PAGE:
What initially drew me to the Masters of Science in Economic Systems Design (MSESD) at the Economic Science Institute (ESI) at Chapman University was my interest in the economic sub-disciplines of game theory, experimental economics, and behavioral economics. My undergraduate advisor, Garrett Milam from the University of Puget Sound, introduced me to these sub-disciplines and when I expressed my interest in attending graduate school his advice was that I find where the best people are working and apply there. In the case of ESI, I discovered that the Nobel Prize winner in experimental economics, Vernon Smith, had setup a unique specialized master’s program on my particular topics of interest. I applied to the program and was accepted with a full academic fellowship.

The advice I would give to anyone interested in the MSESD program is “know thyself.” If you are a self-motivated individual with a passion for applied research than the MSESD program at ESI is an ideal situation for you.

In my time at ESI I was provided with the unique opportunity to develop and pursue my own research projects. One such project, which ultimately became by master’s thesis, was the redesign of the Chapman University Bicycle Auction. The prior version of the design suffered from bike theft, bidder intimidation, and rules that allowed participants to “game” the auction. In collaboration with four university departments, including ESI, I was able to completely redesign and implement a new auction. The auction was selected because the mechanism was allocatively efficient, increased participation, made bidding simple by giving participants the incentive to tell the truth about their value, and changed the bidding language to better fit participant demand. The auction was the first time a Vickrey-Clarke-Groves mechanism was modified by exclusive-OR bids and used in a real-world setting. It was rewarding to apply the skills learned in the MSESD program to implement a real-world solution. My faculty advisor, David Porter, and I are currently working on the article for publication.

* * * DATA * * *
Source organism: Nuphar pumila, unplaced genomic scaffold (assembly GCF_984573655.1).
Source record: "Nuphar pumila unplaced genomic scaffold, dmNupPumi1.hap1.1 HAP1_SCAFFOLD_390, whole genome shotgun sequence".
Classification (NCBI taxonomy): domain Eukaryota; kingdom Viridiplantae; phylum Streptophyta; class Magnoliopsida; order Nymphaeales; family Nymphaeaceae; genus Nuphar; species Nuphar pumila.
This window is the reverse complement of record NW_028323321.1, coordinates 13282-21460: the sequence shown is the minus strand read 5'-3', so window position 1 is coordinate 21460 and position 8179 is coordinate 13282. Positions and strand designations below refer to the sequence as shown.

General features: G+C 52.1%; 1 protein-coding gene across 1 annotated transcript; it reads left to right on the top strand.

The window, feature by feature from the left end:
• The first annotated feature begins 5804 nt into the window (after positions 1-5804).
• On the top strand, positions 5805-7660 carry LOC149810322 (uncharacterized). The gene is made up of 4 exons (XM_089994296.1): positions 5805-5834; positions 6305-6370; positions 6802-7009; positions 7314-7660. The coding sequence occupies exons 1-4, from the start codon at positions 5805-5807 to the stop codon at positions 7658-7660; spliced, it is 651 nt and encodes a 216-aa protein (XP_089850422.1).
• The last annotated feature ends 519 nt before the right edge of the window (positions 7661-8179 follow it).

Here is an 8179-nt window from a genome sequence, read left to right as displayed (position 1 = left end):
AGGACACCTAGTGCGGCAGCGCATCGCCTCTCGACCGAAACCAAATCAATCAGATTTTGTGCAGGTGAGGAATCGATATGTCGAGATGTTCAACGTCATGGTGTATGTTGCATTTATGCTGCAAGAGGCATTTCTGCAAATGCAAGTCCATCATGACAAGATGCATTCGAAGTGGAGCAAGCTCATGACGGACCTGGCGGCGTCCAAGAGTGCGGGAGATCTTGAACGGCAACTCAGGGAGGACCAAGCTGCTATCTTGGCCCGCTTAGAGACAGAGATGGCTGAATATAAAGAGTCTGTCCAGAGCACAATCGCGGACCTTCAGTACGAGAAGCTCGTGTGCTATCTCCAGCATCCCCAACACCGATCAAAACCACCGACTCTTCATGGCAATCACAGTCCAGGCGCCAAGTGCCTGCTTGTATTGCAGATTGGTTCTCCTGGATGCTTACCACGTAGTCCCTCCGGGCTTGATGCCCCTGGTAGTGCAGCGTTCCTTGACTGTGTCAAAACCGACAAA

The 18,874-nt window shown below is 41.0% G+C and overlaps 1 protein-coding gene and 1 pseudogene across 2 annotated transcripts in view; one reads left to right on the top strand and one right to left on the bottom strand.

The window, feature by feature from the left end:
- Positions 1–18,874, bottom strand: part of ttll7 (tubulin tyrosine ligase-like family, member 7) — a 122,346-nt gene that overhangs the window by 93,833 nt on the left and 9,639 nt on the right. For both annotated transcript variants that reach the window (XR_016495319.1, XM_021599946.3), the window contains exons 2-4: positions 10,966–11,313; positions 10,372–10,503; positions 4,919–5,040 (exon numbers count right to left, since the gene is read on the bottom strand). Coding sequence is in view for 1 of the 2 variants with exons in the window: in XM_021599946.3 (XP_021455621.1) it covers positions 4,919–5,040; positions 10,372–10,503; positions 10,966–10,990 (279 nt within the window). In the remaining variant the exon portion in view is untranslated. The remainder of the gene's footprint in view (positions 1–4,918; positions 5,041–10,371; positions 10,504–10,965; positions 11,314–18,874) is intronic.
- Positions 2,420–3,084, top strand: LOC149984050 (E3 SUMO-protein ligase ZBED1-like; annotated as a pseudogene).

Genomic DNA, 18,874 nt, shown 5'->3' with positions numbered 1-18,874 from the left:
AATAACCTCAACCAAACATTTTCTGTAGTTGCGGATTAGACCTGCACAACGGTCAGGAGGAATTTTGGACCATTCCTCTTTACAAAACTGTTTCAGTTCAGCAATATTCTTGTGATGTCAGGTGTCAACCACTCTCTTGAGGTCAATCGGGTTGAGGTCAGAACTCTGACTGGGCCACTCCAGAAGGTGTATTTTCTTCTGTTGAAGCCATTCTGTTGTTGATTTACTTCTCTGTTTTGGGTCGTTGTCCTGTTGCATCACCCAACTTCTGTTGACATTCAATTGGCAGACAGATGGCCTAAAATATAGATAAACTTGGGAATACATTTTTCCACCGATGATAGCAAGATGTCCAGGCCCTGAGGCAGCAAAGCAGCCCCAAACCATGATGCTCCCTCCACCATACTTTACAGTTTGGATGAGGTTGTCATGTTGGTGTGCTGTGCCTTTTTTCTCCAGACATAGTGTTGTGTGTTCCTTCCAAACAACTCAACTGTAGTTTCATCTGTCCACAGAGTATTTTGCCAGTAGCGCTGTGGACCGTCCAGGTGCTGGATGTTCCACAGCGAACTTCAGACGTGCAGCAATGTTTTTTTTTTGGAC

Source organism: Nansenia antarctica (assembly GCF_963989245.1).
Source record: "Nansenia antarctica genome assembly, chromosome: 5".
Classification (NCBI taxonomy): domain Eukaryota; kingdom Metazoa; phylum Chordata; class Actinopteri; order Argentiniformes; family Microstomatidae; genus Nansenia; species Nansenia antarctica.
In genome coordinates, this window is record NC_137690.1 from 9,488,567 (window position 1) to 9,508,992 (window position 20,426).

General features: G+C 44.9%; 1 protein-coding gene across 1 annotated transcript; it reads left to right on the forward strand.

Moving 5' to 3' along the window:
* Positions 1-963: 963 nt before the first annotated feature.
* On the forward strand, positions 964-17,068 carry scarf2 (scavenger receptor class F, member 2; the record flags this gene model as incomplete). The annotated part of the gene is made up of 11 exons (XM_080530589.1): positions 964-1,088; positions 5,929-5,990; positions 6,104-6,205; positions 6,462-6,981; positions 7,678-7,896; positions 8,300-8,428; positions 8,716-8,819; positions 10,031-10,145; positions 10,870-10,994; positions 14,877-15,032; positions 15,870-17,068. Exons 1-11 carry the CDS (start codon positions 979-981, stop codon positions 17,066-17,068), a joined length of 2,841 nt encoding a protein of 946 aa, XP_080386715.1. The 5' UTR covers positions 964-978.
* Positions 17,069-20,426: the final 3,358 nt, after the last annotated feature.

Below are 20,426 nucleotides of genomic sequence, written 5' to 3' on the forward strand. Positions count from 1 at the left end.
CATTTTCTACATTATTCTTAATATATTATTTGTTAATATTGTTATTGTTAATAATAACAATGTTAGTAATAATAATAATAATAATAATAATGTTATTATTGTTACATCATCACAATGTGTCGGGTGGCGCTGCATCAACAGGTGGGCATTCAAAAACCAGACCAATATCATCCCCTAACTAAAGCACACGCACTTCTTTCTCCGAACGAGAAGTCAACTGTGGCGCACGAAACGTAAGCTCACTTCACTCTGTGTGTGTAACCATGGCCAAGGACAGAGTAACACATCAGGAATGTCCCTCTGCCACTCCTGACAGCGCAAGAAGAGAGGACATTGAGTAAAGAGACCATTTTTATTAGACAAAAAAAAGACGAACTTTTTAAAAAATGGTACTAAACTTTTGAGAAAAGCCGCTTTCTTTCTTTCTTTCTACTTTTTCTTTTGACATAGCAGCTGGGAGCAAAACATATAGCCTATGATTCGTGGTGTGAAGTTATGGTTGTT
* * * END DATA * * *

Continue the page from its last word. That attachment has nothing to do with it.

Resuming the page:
In another research project to which I contributed the focus of the investigation was Fantasy Football auction draft optimizations. I understand that some may scorn the investigation into such a topic as frivolous but this was not a trivial problem and sometimes research can be fun. In our research we have endeavored to design and implement a model that allowed for the optimization a Fantasy Football auction draft and hence give us an advantage in our teams winning in their respective leagues. In 2013, to determine if our model did improve our chances we entered into 70 leagues with 20 being of the pay variety costing $100 to $250 to join. This has been a multi-year project starting in 2012 and continuing in 2014. For those who decide to enter into the MSESD program maybe you will get the chance to work on this fun research.